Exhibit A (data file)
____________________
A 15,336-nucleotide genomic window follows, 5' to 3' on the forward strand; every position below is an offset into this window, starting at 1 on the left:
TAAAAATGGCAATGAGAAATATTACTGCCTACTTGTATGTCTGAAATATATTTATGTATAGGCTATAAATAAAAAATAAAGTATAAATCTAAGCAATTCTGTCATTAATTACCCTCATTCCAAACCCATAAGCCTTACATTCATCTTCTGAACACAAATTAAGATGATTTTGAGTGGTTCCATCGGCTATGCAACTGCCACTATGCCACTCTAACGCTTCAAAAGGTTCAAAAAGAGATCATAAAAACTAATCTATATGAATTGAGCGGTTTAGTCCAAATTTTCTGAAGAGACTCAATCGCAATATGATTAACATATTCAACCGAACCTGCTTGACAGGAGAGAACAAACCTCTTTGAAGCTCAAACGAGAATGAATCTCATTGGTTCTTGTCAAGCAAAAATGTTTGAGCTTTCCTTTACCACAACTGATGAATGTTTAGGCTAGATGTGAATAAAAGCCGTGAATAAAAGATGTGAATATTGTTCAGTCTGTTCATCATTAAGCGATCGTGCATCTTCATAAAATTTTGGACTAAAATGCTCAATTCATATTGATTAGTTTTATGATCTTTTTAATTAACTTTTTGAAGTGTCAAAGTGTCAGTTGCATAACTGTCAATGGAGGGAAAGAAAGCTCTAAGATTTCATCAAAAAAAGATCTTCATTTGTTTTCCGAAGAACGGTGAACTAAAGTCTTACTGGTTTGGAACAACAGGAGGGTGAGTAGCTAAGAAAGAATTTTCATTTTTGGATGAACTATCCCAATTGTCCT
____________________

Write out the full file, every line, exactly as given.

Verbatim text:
A 15,336-nucleotide genomic window follows, 5' to 3' on the forward strand; every position below is an offset into this window, starting at 1 on the left:
TAAAAATGGCAATGAGAAATATTACTGCCTACTTGTATGTCTGAAATATATTTATGTATAGGCTATAAATAAAAAATAAAGTATAAATCTAAGCAATTCTGTCATTAATTACCCTCATTCCAAACCCATAAGCCTTACATTCATCTTCTGAACACAAATTAAGATGATTTTGAGTGGTTCCATCGGCTATGCAACTGCCACTATGCCACTCTAACGCTTCAAAAGGTTCAAAAAGAGATCATAAAAACTAATCTATATGAATTGAGCGGTTTAGTCCAAATTTTCTGAAGAGACTCAATCGCAATATGATTAACATATTCAACCGAACCTGCTTGACAGGAGAGAACAAACCTCTTTGAAGCTCAAACGAGAATGAATCTCATTGGTTCTTGTCAAGCAAAAATGTTTGAGCTTTCCTTTACCACAACTGATGAATGTTTAGGCTAGATGTGAATAAAAGCCGTGAATAAAAGATGTGAATATTGTTCAGTCTGTTCATCATTAAGCGATCGTGCATCTTCATAAAATTTTGGACTAAAATGCTCAATTCATATTGATTAGTTTTATGATCTTTTTAATTAACTTTTTGAAGTGTCAAAGTGTCAGTTGCATAACTGTCAATGGAGGGAAAGAAAGCTCTAAGATTTCATCAAAAAAAGATCTTCATTTGTTTTCCGAAGAACGGTGAACTAAAGTCTTACTGGTTTGGAACAACAGGAGGGTGAGTAGCTAAGAAAGAATTTTCATTTTTGGATGAACTATCCCAATTGTCCT